Nobel Prizes related to cosmology and space   updated January 26, 2016  carrigan@fnal.gov (subject line must be sensible)

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There is no Nobel Prize for astronomy. The terms of the Nobel bequest state that "The interest on which shall be annually distributed in the form of prizes to those who, during the preceding year, shall have conferred the greatest benefit on mankind." It also lays out the prize areas. A long-stading question is why no prize was created for mathematics. Perhaps astronomy was omitted because Nobel considered there were few practical benefits. In actuality astronomy has had many practical consequences and uses that continue to this day.

It is interesting to speculate about astronomers that could have received  a prize. One of the most notable is Edwin Hubble, the man the Hubble Space Telescope  is named after. Hubble went to high school in Wheaton, near Fermilab. Wheaton was also home to Grote Reber, a gifted but unschooled astronomer, who was the first person to map out the radio signal from our galaxy with a steerable radio dish. In the early days of Fermilab I got a call from Reber asking about neutrinos. I explained how enormous neutrino detectors were. That was the last we heard from him. Perhaps he should have followed his nose since Davis and Koshiba later received a Nobel prize in this area (see below). D. S. L. Soares has described the case for a Hubble prize. In any case there have been a handful of physics prizes that touched on cosmology, astronomy, and space science.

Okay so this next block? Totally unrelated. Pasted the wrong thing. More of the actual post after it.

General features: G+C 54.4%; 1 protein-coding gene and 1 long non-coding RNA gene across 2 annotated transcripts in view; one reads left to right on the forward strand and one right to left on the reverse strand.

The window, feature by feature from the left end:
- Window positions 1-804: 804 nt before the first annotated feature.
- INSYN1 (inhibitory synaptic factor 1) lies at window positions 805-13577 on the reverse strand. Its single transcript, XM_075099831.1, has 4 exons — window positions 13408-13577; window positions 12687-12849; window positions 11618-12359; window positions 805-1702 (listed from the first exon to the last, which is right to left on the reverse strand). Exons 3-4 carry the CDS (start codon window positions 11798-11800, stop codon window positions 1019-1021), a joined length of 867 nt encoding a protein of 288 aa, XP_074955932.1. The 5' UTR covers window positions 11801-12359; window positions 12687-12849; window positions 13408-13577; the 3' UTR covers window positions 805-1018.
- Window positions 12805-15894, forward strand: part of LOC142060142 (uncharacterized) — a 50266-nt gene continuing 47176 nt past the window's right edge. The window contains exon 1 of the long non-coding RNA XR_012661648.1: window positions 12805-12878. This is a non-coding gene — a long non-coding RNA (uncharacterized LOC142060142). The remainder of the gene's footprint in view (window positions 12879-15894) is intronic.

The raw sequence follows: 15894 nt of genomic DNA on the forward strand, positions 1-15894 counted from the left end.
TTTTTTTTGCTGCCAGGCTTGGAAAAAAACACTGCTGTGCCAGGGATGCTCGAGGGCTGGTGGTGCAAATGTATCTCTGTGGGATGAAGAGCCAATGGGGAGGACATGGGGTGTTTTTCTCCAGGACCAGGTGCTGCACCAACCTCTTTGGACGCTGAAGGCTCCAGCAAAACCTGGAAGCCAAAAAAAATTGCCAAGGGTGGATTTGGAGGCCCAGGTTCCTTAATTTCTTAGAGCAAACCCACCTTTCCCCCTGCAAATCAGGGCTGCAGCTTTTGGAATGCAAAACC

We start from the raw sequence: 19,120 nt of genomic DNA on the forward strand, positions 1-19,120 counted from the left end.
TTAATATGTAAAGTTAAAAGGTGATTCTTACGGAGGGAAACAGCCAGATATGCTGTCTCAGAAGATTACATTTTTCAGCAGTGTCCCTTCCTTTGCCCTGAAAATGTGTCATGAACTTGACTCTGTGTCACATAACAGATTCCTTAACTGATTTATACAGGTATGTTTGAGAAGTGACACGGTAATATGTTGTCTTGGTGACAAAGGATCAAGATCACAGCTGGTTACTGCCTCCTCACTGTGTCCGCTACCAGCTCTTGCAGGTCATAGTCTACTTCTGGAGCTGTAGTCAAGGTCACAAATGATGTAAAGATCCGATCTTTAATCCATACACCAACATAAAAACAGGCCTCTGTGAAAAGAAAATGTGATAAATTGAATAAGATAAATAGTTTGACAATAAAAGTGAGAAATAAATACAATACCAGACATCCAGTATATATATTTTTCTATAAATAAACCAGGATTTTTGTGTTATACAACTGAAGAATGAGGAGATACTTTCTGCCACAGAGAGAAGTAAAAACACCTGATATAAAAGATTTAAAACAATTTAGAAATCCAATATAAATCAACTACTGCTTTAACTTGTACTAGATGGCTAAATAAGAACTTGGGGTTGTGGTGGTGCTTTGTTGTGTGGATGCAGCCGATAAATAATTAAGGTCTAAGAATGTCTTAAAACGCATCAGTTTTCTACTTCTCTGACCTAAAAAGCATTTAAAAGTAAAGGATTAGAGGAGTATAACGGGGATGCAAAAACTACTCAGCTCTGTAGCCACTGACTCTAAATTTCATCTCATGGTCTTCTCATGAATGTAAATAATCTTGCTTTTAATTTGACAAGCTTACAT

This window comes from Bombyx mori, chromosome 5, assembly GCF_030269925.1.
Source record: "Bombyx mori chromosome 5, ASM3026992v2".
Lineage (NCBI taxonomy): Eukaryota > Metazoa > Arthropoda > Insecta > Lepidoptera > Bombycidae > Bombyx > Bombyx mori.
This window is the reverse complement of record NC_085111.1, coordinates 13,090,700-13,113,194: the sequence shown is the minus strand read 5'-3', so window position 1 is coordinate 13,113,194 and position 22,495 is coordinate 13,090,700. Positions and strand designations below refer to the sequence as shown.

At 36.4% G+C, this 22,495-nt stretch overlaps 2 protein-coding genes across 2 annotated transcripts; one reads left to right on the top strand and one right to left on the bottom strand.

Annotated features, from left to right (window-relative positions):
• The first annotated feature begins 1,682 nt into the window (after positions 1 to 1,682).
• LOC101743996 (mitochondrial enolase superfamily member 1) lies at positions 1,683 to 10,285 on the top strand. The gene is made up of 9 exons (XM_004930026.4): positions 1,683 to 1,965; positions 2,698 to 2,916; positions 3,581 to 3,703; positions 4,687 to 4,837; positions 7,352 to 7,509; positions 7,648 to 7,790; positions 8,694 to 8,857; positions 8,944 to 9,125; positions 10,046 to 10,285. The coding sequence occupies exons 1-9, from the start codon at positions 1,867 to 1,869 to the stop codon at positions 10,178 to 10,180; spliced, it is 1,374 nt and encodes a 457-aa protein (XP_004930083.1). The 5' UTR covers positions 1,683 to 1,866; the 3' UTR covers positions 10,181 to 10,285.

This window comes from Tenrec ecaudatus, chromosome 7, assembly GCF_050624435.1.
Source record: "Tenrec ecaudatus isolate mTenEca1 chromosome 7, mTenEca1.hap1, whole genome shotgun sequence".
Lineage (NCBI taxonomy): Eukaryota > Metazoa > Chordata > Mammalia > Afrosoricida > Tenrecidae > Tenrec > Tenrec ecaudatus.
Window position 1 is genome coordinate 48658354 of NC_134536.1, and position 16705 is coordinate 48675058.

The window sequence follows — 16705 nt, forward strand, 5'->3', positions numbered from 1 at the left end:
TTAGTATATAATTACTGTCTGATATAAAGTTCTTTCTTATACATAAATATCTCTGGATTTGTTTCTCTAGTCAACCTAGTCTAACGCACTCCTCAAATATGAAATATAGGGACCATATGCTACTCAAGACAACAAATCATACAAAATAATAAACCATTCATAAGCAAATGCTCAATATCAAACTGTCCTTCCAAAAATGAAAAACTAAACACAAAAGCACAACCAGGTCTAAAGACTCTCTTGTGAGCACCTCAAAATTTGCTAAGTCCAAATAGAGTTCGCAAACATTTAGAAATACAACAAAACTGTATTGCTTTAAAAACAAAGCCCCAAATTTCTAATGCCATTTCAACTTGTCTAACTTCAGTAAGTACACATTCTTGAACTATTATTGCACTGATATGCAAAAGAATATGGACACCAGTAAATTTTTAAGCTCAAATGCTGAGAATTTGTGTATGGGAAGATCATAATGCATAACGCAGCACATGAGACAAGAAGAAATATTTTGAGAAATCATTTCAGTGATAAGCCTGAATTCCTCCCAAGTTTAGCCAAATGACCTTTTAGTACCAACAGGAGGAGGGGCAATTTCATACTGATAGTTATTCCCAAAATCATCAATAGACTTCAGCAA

Chandrasekhar and Fowler received the 1983  prize for the theory of the inner working of stars and for studies of the nuclear physics processes that led to stellar burning and the evolution of the elements. Some have argued that Fred Hoyle should have shared in this prize. Note that Hans Bethe had received the 1967 prize for his studies of the energy production in stars.

Another "astronomy prize" was the 2002 award to Ray Davis , Masatoshi Koshiba, and Riccardo Giacconi. Giacconi, the first director of the Hubble Telescope, was awarded the prize for his seminal contributions to x-ray astronomy. Koshiba and Davis pioneered a new field, neutrino astronomy. Koshiba is a person who thinks big. When he visited Fermilab in the early days he talked to us about an experiment that would have used all of the Meson Laboratory, a facility that typically ran six or seven experiments at a time.

Arno Penzias and Robert Wilson (NOT Fermilab's first director) won the the 1978 prize for yet another kind of astronomy, the observation of the millimeter radio waves associated with the so-called three degree or black body radiation from the birth of the Universe.  These results have spawned ever more careful programs including COBE led by Mather and Smoot with a prize in 2006 and WMAP.  Related to this line of investigation was the award of the physics prize in 2011 "for the discovery of the accelerating expansion of the Universe through observation of distant supernovae" by Perlmutter, Schmidt and Riess.

Finally there are two sets of prize awards for work related to the neutron star, or so-called pulsar. One was for the intitial discovery by Jocelyn Bell Burnell , a Cambridge graduate student, and Anthony Hewish. (Martin Ryle shared the prize with Hewish in 1974 for pioneering work in radio telescopes.) Jocelyn Bell did not participate in that award. She says it does not rankle but it should.  Two decades later Hulse and Taylor won for work on a new type of pulsar that opened up the field of experimental work on gravitational phenomena. Like Jocelyn Bell, Hulse did his work as a graduate student. Others have received the prize for work done as graduate students. One of my graduate student contemporaries at Illinois was John Schrieffer. With Bardeen and Cooper he received the 1972 prize for fundamental contributions to the theory of superconductivity done when he was a graduate student. A reasonable person would argue that Bell should have received a prize.